Assembling the BLF-21 Blue Flame Miniature  (IWM #20-229)


tools used-
  • exacto knife
  • needle files
  • Sculpey III (or any other putty/clay) 
  • JB Weld (or JB Kwik) epoxy
  • toothpick (for mixing and applying epoxy) 
  • smooth jaw forceps (smooth jaw pliers)
  • white vinegar 
  • toothbrush
  • paint bottles (for support structures) 

Here are the contents of the blister:

(11 individual pieces)

Prepare all the parts by cutting/filing mold lines and removing them from the sprue.  Test fit them and file them down as necessary. (See next step for leg placement.)  Score the ball and socket joints on the legs to give the epoxy a better surface to hold.  Once all parts are ready for assembly, scrub them with the toothbrush and white vinegar to clean them. 

Assembly of the legs was made easier with small alignment pins in the hip sockets that match up with holes in the leg side of the joints.  This will tell you if the legs go on the left or right side.  For front to back orientation, it is literally "by the book."  They were sculpted in almost the exact pose as pictured in Technical Readout: 3067.  Feel free to snip off the posts and do it your own way but I'm going with this positioning for simplicity--just this once.
When assembling most quads, I usually don't worry about the base until later unless I need it temporarily for alignment. This mini is no exception.  The left front leg pretty much locked into the proper position thanks to the alignment pin.  Just apply the epoxy, angle the leg forward slightly, fit it into the socket, and rotate it back.  It should lock into the position shown.  (You may want to try that first without the epoxy to get the feel of it.)  Apply putty to hold it in position while the epoxy cures for 15 minutes.
The rear right leg wasn't quite as easy to lock in as the front left, but it was still easy.  Align the bottom of the foot so it is on a parallel plane with the first foot. (They'll both sit flat on the tabletop.)  Add epoxy and putty it in place.  Let cure for 30 minutes.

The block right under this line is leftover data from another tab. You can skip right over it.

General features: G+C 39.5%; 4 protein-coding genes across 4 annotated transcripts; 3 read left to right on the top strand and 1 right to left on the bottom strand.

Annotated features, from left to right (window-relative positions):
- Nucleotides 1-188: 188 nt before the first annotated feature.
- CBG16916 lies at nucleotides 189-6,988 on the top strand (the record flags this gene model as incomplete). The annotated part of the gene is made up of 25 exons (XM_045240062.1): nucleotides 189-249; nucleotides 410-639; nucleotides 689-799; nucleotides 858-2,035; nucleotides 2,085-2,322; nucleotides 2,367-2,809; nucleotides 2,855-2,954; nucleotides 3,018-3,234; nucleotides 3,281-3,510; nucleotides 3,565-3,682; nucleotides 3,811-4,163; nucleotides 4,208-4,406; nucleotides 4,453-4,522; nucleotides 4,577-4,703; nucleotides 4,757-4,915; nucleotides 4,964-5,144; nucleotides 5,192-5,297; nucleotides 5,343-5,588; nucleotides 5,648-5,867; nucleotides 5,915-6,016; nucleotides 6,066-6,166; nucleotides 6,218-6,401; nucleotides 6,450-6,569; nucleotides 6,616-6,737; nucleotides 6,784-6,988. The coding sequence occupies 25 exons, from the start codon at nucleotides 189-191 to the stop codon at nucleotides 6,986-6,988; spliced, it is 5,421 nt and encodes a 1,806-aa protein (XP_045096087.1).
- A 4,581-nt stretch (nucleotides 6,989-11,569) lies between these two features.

Attach it to the base and balance with a paint bottle and putty.  Don't be afraid to use a little too much epoxy.  You can clean it up carefully with a toothpick before it fully cures. The feet won't necessarily fit perfectly into the footprints, but they'll be close.  I bent the inside toe of each foot slightly downward using my smooth jaw forceps.  Let cure for 30 minutes.
Epoxy the remaining legs in place.  You can do one at a time allowing 15 minutes to cure, or both at the same time.  Just don't rush it.  Use putty where necessary for support.
Dry fit the laser barrels to find a position you like.  They don't have to ride tight in the channels.  You can point them up and out like antenna if you want.  Attach as many missile pods and lasers as you feel comfortable doing at one time.  This isn't a race.  Again use the putty to hold each piece in position until the epoxy cures for 15 minutes.
Now it's time to attach the assembled mini to the base.  I cut the slightest bit (about 2 mm) off the back of the base.  This goes along with my seemingly insane philosophy of keeping miniatures "balanced" on their bases.  Sure the back leg hangs over a little, but so does the front of the mini.  This is opposed to the front hanging over about twice what it is now.
Fill the remainder of the base with your material of choice.  Once again I went with "green stuff" that I textured with sandpaper to match the metal base.  When the base has cured (or dried) it will be scrubbed with white vinegar and them primed for painting.

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